"Getting Real" and Getting Real
New years, new starts. That's always how it is. This is the time of resolutions, the time of promises. More than any other period during the year, it's this one that brings so many people to the brink of change. So make that resolution to yourself, make that promise to yourself - but remember that it's one thing to say, another thing to do. Everybody's making their predictions for how 2006 is going to be, whether humorous or not, people are already trying to solve the year before it starts. Isn't that the magic of time? That you don't know what's going to come ahead of you. Well, either way, we can all make our predictions, but there is another thing that is certain. This is that people are willing to change what's not there before they change what's right in front of them.
As for my prediction, this year is the second coming of the "I'm not going to take any shit," era. I apologize in advance for the abundance of the word, "shit," but getting my point across is more important than keeping parents happy right now. You may remember back in 2000 when the investors of great companies such as eToys.com coming to their senses and not wanting to take anymore shit. I can see this happening this year in some magnitude. Although 2005 was one of my best years on the web, it was also another year of false promises, and a hell of a lot of them. Not only false promises, but fallacies on all scales. From software and their missed beta launches, to the disappointments of manufacturers not getting their products out on time. Last year was a year of restrictive tolerance, meaning that we only gave so much before we crashed down on something for being fake or bearing false promises. What's sad about this is that there were many awesome launches in many of our world's industries, but they were just too overshadowed by thieves, spammers, and the RIAA. We've been through a lot of shit, and frankly, I don't think any of us are looking for another year of it. If people are willing to call this "bubble 2.0" then they must be willing to accept the totality of the implications, not only those in the financial or emotional worlds.
There's this song I used to hear in church, and it ends with "let it begin with me." Let 2006 be a year where change beings with you, and let it be a year where you exemplify honesty. I'm not saying be a priest, but take what is being said and apply it to very simple things. Case in point, one of my mentorees came to me with a question about the text on his website. The first thing I asked him was, "are you on your own?" because the text said, "We are a design firm based in [...] providing expert services in the following fields." Okay, so it was a little different than that, but what irked me the most was the "we are a design firm" phrase. I come to see that the guy is a single freelance designer. What's wrong with saying that you're a freelance designer working out of your home? I believe this industry is smart enough to know that so many of us actually work out of our homes and that very few of us actually consider ourselves serious enough to start a "design agency." I told him to change the text, mainly because if he was so open to falsifying the identity of his business, then how's the client to believe that what he's seeing is true? How about if I were to go to him and ask to see pictures of his office, or talk to his boss or his partners. Okay, so that's a bit anal, but it could very well happen. We've witnessed some moments in the last few years that has caused the average user or average client to shiver in their boots when it comes to hiring somebody based on what they see on screen. We also realize that clients have been getting better (for the most part), so we need to meet them halfway and expose ourselves in a clearer light. By committing little fallacies like the one described above, we would be burning all that we've been striving to build in the past years when it comes to client/contractor relationships.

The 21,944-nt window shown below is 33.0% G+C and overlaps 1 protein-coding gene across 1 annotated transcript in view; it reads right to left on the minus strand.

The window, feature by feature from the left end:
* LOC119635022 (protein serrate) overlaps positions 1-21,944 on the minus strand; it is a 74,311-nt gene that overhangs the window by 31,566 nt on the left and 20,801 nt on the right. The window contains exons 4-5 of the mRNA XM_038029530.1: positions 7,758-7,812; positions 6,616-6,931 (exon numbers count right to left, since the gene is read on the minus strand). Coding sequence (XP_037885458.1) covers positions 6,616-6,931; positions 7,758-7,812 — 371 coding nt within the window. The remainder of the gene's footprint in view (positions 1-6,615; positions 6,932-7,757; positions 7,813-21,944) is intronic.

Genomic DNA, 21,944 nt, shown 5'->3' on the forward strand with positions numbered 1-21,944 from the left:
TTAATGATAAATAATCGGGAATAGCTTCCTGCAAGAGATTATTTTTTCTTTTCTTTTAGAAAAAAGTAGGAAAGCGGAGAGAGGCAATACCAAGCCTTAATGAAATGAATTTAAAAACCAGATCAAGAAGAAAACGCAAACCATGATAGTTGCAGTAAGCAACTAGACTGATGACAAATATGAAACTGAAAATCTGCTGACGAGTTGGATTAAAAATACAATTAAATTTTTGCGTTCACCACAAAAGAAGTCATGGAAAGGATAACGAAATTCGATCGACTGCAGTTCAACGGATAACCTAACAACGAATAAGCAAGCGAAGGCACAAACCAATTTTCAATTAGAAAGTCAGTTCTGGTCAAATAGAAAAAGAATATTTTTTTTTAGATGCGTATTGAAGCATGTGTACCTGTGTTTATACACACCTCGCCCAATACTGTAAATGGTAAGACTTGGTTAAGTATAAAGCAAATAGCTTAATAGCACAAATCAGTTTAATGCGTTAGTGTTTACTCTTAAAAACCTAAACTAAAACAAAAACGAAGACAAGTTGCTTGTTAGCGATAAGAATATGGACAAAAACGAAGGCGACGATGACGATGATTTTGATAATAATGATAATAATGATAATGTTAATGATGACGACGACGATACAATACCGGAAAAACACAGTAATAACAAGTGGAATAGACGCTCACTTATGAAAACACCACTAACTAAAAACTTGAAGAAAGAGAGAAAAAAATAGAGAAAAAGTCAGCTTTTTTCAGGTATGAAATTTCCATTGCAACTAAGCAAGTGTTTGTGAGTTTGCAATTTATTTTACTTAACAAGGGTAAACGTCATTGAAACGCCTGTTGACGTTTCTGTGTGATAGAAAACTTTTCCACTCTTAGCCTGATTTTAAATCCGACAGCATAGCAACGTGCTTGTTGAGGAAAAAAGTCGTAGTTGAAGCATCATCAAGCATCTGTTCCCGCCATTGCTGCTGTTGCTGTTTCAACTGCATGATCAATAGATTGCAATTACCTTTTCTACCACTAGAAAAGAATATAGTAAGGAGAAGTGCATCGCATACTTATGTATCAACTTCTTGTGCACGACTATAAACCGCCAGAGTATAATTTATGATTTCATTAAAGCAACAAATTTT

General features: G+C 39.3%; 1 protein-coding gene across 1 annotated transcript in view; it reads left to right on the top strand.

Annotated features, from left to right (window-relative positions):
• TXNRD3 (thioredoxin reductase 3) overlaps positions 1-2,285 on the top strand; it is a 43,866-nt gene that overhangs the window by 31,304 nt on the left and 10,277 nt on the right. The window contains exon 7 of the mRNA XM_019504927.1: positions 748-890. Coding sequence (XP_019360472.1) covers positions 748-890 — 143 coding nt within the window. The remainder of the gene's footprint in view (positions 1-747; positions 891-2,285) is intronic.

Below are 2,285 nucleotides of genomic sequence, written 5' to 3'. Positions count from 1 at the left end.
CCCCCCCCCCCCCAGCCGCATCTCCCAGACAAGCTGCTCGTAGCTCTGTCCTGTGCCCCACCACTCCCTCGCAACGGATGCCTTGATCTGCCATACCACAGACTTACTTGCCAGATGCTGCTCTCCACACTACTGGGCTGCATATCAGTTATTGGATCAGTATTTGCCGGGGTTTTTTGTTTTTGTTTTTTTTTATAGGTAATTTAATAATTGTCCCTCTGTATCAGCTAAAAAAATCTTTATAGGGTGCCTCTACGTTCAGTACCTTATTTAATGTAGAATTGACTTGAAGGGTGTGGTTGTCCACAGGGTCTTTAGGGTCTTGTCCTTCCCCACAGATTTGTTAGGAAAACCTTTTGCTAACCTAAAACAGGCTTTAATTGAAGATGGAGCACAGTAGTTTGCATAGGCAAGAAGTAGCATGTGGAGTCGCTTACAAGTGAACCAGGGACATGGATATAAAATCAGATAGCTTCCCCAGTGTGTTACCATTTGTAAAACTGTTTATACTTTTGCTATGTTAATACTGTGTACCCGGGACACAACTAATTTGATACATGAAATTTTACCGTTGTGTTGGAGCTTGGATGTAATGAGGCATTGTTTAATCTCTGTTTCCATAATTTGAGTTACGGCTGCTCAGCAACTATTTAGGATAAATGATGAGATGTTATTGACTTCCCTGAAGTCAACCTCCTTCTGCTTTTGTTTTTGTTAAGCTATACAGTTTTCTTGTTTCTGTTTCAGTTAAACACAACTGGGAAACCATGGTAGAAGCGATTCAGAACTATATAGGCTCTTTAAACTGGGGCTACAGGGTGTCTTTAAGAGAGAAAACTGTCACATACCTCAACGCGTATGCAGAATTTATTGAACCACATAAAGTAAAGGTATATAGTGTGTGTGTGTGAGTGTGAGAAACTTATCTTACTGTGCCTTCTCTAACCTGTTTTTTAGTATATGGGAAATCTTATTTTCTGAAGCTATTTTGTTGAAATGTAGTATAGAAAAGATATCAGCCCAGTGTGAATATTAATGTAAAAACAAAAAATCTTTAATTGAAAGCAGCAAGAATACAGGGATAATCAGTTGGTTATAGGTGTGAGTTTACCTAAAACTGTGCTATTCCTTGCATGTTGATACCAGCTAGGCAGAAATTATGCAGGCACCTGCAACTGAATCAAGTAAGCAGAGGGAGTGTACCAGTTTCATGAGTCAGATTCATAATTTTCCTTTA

When it comes down to it, be truthful to yourself most of all. Know your situation, know your limits. Personally, I know that 2005 was a hard year in terms of limits. If I didn't stop myself when I did, I would have driven myself and a lot of my relationships into the fires of hell. For me at least, 2006 will be a year where I'm truthful to myself. In the past I have never turned down projects, and I have been guilty of committing fallacies like those above as well. But I'll let it begin with me when I say that there will be no more of that. Our lives are way too important, but so are the ones that belong to the people we deal with.
So take this opportunity to not only be truthful to others, but be truthful to yourself. Take this opportunity in the one time of the year that is made for new opportunities and new beginnings. More than that, once you make that promise to yourself and to others, make sure that you hold that to be true for the 362 days that lie ahead of you. Take what you learn from the next year and pay it forward, and if you start today, who knows who will follow?